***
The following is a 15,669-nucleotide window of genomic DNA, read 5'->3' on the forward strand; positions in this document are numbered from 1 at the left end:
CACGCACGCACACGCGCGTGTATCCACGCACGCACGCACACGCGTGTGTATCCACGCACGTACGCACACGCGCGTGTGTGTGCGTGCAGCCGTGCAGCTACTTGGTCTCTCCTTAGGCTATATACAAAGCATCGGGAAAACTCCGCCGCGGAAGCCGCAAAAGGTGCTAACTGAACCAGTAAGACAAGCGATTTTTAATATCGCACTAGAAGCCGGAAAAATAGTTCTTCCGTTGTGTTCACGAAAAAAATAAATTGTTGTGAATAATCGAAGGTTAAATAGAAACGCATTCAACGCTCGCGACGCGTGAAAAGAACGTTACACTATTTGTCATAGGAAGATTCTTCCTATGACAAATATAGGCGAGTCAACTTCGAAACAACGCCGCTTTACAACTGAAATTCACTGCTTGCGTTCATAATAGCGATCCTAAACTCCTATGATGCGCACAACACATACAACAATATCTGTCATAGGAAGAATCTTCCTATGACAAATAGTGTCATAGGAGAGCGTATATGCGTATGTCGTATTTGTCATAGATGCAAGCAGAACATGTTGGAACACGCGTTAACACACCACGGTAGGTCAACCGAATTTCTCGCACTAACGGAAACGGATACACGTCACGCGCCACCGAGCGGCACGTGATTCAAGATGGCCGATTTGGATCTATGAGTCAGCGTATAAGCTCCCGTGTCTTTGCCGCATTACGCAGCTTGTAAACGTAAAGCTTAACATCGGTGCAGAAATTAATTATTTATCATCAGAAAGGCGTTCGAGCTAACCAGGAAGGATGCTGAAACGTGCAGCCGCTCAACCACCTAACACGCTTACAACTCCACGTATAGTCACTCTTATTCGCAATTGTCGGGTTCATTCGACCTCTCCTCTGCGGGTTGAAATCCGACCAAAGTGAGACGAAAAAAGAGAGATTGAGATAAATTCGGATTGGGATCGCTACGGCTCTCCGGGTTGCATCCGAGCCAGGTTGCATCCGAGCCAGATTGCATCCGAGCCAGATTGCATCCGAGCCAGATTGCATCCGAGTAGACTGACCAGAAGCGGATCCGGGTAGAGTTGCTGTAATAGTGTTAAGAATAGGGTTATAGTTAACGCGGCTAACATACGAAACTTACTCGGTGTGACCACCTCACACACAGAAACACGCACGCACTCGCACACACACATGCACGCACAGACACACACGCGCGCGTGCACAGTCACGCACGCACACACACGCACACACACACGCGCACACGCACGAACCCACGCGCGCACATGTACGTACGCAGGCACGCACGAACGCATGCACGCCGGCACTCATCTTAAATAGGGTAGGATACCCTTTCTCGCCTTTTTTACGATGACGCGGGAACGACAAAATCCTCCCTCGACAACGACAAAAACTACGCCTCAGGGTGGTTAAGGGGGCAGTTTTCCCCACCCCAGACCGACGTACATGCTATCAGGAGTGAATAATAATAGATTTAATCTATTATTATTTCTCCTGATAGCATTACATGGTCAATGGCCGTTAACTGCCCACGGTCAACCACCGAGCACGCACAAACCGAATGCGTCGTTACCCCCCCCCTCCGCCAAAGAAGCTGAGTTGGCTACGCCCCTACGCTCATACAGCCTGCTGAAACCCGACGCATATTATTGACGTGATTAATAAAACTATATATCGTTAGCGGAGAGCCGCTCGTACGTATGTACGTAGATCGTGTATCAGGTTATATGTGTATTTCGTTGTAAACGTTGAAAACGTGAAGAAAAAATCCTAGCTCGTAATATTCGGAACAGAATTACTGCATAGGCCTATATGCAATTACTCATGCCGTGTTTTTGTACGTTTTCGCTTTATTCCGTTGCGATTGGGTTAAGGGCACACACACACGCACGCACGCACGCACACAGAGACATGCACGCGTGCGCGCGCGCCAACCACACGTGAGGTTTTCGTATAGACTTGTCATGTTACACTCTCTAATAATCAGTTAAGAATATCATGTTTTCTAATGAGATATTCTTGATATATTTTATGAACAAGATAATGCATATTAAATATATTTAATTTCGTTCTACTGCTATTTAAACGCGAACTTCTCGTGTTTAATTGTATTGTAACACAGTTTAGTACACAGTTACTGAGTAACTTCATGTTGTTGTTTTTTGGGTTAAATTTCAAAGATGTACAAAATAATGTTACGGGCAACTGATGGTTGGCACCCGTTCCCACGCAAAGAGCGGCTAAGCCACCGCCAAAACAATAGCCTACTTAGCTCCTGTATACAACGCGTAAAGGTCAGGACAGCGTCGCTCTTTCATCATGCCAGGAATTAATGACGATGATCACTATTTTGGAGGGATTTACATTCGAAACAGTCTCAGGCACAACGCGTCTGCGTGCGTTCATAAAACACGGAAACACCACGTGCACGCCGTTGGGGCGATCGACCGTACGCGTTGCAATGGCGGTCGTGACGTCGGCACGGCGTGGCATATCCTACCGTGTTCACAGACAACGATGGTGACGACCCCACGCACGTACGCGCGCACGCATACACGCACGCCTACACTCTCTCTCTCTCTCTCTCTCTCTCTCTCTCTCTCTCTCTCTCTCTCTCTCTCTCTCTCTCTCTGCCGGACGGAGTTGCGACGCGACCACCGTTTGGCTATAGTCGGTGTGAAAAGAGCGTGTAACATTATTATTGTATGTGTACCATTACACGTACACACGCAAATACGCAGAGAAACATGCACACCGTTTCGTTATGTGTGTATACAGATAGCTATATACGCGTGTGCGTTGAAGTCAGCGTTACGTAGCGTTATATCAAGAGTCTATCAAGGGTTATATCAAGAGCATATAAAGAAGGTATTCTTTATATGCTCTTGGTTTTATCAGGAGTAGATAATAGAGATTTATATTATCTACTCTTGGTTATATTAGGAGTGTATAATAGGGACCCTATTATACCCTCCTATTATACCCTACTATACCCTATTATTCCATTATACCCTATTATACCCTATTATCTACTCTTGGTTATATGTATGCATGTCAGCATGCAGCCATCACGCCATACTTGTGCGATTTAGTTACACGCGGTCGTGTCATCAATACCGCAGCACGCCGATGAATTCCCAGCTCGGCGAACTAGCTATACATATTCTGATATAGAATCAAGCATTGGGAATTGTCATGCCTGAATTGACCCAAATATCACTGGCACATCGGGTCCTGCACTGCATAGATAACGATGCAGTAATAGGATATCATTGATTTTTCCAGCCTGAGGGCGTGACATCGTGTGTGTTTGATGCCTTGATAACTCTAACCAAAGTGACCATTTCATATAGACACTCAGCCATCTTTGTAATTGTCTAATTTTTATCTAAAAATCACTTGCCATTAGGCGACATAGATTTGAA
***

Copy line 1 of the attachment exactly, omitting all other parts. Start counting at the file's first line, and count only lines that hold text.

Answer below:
The following is a 15,669-nucleotide window of genomic DNA, read 5'->3' on the forward strand; positions in this document are numbered from 1 at the left end: